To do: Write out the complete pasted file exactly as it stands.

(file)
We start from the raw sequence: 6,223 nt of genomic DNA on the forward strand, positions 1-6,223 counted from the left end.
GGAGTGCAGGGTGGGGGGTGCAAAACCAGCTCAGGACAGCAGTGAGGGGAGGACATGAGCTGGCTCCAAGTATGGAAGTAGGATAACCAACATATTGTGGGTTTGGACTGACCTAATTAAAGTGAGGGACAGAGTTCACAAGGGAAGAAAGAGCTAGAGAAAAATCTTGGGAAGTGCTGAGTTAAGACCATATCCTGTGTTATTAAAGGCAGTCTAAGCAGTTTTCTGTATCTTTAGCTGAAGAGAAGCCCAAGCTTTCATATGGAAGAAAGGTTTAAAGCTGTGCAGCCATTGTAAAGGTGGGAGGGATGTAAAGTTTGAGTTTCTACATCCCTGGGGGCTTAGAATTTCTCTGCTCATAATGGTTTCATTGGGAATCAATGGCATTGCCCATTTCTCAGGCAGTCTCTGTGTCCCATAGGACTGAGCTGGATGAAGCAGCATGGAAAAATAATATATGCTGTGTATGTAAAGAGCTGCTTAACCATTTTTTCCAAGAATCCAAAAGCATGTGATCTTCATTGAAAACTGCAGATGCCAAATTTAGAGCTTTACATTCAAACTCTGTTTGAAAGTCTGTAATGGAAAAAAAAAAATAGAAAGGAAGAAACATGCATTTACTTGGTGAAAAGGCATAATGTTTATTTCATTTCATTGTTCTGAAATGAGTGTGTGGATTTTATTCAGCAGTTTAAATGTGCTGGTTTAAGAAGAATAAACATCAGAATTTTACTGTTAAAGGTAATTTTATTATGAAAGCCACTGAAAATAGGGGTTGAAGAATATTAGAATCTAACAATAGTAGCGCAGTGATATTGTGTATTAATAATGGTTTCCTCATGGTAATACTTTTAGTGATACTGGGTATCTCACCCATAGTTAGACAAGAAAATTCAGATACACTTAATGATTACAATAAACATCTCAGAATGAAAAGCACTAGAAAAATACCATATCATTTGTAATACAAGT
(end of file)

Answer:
We start from the raw sequence: 6,223 nt of genomic DNA on the forward strand, positions 1-6,223 counted from the left end.
GGAGTGCAGGGTGGGGGGTGCAAAACCAGCTCAGGACAGCAGTGAGGGGAGGACATGAGCTGGCTCCAAGTATGGAAGTAGGATAACCAACATATTGTGGGTTTGGACTGACCTAATTAAAGTGAGGGACAGAGTTCACAAGGGAAGAAAGAGCTAGAGAAAAATCTTGGGAAGTGCTGAGTTAAGACCATATCCTGTGTTATTAAAGGCAGTCTAAGCAGTTTTCTGTATCTTTAGCTGAAGAGAAGCCCAAGCTTTCATATGGAAGAAAGGTTTAAAGCTGTGCAGCCATTGTAAAGGTGGGAGGGATGTAAAGTTTGAGTTTCTACATCCCTGGGGGCTTAGAATTTCTCTGCTCATAATGGTTTCATTGGGAATCAATGGCATTGCCCATTTCTCAGGCAGTCTCTGTGTCCCATAGGACTGAGCTGGATGAAGCAGCATGGAAAAATAATATATGCTGTGTATGTAAAGAGCTGCTTAACCATTTTTTCCAAGAATCCAAAAGCATGTGATCTTCATTGAAAACTGCAGATGCCAAATTTAGAGCTTTACATTCAAACTCTGTTTGAAAGTCTGTAATGGAAAAAAAAAAATAGAAAGGAAGAAACATGCATTTACTTGGTGAAAAGGCATAATGTTTATTTCATTTCATTGTTCTGAAATGAGTGTGTGGATTTTATTCAGCAGTTTAAATGTGCTGGTTTAAGAAGAATAAACATCAGAATTTTACTGTTAAAGGTAATTTTATTATGAAAGCCACTGAAAATAGGGGTTGAAGAATATTAGAATCTAACAATAGTAGCGCAGTGATATTGTGTATTAATAATGGTTTCCTCATGGTAATACTTTTAGTGATACTGGGTATCTCACCCATAGTTAGACAAGAAAATTCAGATACACTTAATGATTACAATAAACATCTCAGAATGAAAAGCACTAGAAAAATACCATATCATTTGTAATACAAGT